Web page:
The big surprise for the Tagoe family comes after the session, when the students swarm the stage, asking for autographs and shaking hands. Each is surrounded by gangs of children, and the Tagoe family seems to be the happiest since they landed on the island. The students boast about the autographs they get as if the Tagoe family were rock stars. Gwak Seon-rye, after getting one autograph, says with flushed cheeks and breaking into a smile, “It’s my first time to see a person from Ghana. I’m just so excited and happy!” Seon-rye’s friend, Lee Hyeon-gyeong, is trying hard to get autographs from all four Tagoes, which requires some serious elbowing.
The autograph session goes on for a good 20 minutes, until both the stars and their fans get tired. Walking out of the auditorium, the family is still shaking hands and posing for photos.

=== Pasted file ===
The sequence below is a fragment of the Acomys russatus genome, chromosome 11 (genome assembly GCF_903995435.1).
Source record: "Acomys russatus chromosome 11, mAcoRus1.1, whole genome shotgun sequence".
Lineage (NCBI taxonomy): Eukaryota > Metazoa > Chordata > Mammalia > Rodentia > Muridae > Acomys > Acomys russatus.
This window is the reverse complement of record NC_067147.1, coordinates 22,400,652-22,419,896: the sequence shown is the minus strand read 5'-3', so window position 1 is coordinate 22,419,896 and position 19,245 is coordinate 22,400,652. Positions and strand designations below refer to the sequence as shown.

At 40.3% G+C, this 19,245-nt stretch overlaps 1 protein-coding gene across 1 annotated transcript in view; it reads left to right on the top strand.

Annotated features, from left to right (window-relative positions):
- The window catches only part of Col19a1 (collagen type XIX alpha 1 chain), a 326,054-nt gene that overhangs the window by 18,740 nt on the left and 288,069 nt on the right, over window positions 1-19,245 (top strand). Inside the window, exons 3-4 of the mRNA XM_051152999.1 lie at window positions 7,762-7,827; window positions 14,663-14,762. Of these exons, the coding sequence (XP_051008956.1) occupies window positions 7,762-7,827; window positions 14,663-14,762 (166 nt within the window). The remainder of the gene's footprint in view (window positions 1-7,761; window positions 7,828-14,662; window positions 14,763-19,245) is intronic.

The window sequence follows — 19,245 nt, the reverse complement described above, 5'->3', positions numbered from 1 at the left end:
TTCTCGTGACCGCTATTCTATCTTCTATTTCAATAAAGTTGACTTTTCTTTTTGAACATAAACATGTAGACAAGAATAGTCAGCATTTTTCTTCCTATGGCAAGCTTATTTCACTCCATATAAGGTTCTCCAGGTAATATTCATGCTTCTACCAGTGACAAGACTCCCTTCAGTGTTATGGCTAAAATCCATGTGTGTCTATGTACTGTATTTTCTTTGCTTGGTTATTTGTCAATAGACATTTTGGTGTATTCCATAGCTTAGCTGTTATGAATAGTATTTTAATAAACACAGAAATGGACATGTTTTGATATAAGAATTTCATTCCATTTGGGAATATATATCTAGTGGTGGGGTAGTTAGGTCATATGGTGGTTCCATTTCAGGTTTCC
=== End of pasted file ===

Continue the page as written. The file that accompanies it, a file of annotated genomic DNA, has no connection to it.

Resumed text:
After safely taking refuge in an empty classroom, Mr. and Mrs. Tagoe express surprise at the enthusiastic reception. Egbert says that he is tired and that his arm aches from all the autographs and handshaking. It’s not easy to be stars, after all, and the Tagoe family still has Gohyeon Middle School ahead of it.
The commotion begins again, when the middle-schoolers catch sight of the African family. Shouts of “Hi!” “Glad to meet you!” and “Welcome,” rain down from classroom windows. It is not only the students who are amazed. Jeong Su-jeong, the school’s English teacher, says, “This is my first time seeing this many foreigners in my life. I’m happy as well as a little bit embarrassed.”